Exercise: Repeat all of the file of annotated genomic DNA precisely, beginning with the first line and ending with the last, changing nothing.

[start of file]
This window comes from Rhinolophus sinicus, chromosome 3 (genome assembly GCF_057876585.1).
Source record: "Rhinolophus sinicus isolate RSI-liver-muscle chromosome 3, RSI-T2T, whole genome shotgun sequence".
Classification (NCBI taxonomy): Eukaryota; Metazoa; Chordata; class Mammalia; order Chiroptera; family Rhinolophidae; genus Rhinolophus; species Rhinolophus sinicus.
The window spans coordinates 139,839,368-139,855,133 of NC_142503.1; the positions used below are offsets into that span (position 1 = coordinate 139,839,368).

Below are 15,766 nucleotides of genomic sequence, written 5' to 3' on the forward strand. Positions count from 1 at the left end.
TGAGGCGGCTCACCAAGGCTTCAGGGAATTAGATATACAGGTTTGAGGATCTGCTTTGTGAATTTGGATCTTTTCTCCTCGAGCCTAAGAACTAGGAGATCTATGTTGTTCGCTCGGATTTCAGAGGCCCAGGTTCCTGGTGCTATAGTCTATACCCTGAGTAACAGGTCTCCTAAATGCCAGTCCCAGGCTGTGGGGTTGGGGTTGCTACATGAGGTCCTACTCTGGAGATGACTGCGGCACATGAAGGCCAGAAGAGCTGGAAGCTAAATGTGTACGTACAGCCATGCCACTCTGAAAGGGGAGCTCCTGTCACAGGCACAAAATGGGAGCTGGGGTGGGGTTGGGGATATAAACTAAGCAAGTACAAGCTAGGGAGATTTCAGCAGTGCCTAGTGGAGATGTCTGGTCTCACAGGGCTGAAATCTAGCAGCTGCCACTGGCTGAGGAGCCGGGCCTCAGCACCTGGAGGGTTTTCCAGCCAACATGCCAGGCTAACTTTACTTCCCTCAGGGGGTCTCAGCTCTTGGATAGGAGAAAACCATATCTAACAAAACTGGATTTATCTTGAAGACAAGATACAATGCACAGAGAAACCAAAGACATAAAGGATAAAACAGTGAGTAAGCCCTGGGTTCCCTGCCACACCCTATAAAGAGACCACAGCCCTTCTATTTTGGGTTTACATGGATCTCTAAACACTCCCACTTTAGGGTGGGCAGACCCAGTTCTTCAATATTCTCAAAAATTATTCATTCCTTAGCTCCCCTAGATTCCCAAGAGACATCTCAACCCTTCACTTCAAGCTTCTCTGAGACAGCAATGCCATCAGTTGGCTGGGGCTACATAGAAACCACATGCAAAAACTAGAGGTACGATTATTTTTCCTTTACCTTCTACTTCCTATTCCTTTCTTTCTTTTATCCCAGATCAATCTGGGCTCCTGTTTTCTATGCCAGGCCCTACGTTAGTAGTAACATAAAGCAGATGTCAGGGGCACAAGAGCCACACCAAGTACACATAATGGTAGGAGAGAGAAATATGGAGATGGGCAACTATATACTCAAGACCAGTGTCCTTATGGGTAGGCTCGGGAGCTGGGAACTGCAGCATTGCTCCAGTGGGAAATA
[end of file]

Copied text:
This window comes from Rhinolophus sinicus, chromosome 3 (genome assembly GCF_057876585.1).
Source record: "Rhinolophus sinicus isolate RSI-liver-muscle chromosome 3, RSI-T2T, whole genome shotgun sequence".
Classification (NCBI taxonomy): Eukaryota; Metazoa; Chordata; class Mammalia; order Chiroptera; family Rhinolophidae; genus Rhinolophus; species Rhinolophus sinicus.
The window spans coordinates 139,839,368-139,855,133 of NC_142503.1; the positions used below are offsets into that span (position 1 = coordinate 139,839,368).

Below are 15,766 nucleotides of genomic sequence, written 5' to 3' on the forward strand. Positions count from 1 at the left end.
TGAGGCGGCTCACCAAGGCTTCAGGGAATTAGATATACAGGTTTGAGGATCTGCTTTGTGAATTTGGATCTTTTCTCCTCGAGCCTAAGAACTAGGAGATCTATGTTGTTCGCTCGGATTTCAGAGGCCCAGGTTCCTGGTGCTATAGTCTATACCCTGAGTAACAGGTCTCCTAAATGCCAGTCCCAGGCTGTGGGGTTGGGGTTGCTACATGAGGTCCTACTCTGGAGATGACTGCGGCACATGAAGGCCAGAAGAGCTGGAAGCTAAATGTGTACGTACAGCCATGCCACTCTGAAAGGGGAGCTCCTGTCACAGGCACAAAATGGGAGCTGGGGTGGGGTTGGGGATATAAACTAAGCAAGTACAAGCTAGGGAGATTTCAGCAGTGCCTAGTGGAGATGTCTGGTCTCACAGGGCTGAAATCTAGCAGCTGCCACTGGCTGAGGAGCCGGGCCTCAGCACCTGGAGGGTTTTCCAGCCAACATGCCAGGCTAACTTTACTTCCCTCAGGGGGTCTCAGCTCTTGGATAGGAGAAAACCATATCTAACAAAACTGGATTTATCTTGAAGACAAGATACAATGCACAGAGAAACCAAAGACATAAAGGATAAAACAGTGAGTAAGCCCTGGGTTCCCTGCCACACCCTATAAAGAGACCACAGCCCTTCTATTTTGGGTTTACATGGATCTCTAAACACTCCCACTTTAGGGTGGGCAGACCCAGTTCTTCAATATTCTCAAAAATTATTCATTCCTTAGCTCCCCTAGATTCCCAAGAGACATCTCAACCCTTCACTTCAAGCTTCTCTGAGACAGCAATGCCATCAGTTGGCTGGGGCTACATAGAAACCACATGCAAAAACTAGAGGTACGATTATTTTTCCTTTACCTTCTACTTCCTATTCCTTTCTTTCTTTTATCCCAGATCAATCTGGGCTCCTGTTTTCTATGCCAGGCCCTACGTTAGTAGTAACATAAAGCAGATGTCAGGGGCACAAGAGCCACACCAAGTACACATAATGGTAGGAGAGAGAAATATGGAGATGGGCAACTATATACTCAAGACCAGTGTCCTTATGGGTAGGCTCGGGAGCTGGGAACTGCAGCATTGCTCCAGTGGGAAATA